What technologies power Connected Manufacturing?

Posted on 15 Feb 2017 by The Manufacturer

The Fourth Industrial Revolution (4IR) requires UK companies to connect their manufacturing operations with technology, in order to deliver more agile, responsive and customer-focused outcomes. But what are the specific technologies that British industrialists need to embrace?

According to McKinsey, 99% of data collected by businesses is discarded before management ever has a chance to analyse it. The promise of 4IR depends on more efficient data capture, sharing, analysis and visualisation – in essence, Connected Manufacturing.

According to Martin Rainer, vice president and general manager of Manufacturing Industry Segment in Northern Europe, Enterprise Services, Hewlett Packard Enterprise, there are four key technology areas that manufacturers need to focus on in order to improve their competitiveness now and in the years to come.

Four Technology Areas for Industry 4.0:

  1. Transformationhybrid infrastructure enables the expansion of value chains, allows manufacturers to adapt quickly, and supports product innovation and growth through cloud-based digital prototyping.
  2. Protectionit’s no longer a question of if you get hacked but when; and how long it will take to detect a breach. Studies show that it takes a median 205 days to identify a breach – and even more alarmingly, 69% of breached companies learn of a breach from an outside entity.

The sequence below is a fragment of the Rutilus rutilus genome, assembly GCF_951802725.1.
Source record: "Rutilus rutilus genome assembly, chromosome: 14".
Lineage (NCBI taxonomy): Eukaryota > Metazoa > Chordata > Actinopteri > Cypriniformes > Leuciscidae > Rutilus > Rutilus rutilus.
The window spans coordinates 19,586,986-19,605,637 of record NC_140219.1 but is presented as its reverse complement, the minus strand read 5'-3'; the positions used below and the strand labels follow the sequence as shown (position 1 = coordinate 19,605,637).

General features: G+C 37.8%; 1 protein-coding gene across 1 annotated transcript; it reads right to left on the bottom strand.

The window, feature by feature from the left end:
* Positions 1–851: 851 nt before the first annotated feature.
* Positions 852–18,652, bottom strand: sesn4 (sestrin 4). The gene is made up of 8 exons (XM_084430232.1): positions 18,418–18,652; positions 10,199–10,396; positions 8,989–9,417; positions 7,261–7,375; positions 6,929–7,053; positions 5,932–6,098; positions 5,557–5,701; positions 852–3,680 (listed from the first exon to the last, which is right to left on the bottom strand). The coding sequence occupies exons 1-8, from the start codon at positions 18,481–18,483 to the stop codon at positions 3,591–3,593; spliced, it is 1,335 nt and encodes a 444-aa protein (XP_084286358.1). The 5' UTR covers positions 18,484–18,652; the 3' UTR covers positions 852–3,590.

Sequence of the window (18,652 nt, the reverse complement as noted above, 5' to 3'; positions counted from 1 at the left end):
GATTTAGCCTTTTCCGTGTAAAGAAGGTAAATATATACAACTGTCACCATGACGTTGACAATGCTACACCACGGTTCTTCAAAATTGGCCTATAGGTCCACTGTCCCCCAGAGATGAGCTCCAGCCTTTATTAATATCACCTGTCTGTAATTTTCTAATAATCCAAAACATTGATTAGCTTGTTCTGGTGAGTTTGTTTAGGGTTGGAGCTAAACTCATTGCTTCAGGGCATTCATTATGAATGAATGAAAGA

3. Dataa data-driven organisation not only streamlines manufacturing operations through data sharing but also automates the processing of unstructured data so any impending issues can be identified, such as those affecting plant performance or customer satisfaction.
  4. Enablementrefers to integrating complex supply chains, production, people and processes to create a truly collaborative environment that increases production innovation.

Just like cogs in a wheel, individually and collectively, these four transformation areas work in harmony with each other, connecting suppliers, engineers, production teams, customers and consumers seamlessly – allowing businesses to stay ahead of competition.

“I believe growth and long-term prosperity for manufacturers lies in the hands of those who embrace digitization,” concludes Rainer. “The total integration of a digitised ecosystem is what we at HPE call Connected Manufacturing. It represents a new era of manufacturing where everything is connected – plants, processes, products, people, partners, customers and consumers.

“And to make it possible, you will need to tap into transformational technologies such as hybrid infrastructure, security, data and workplace productivity to be able to integrate all functions and generate huge efficiencies and opportunities along the way.”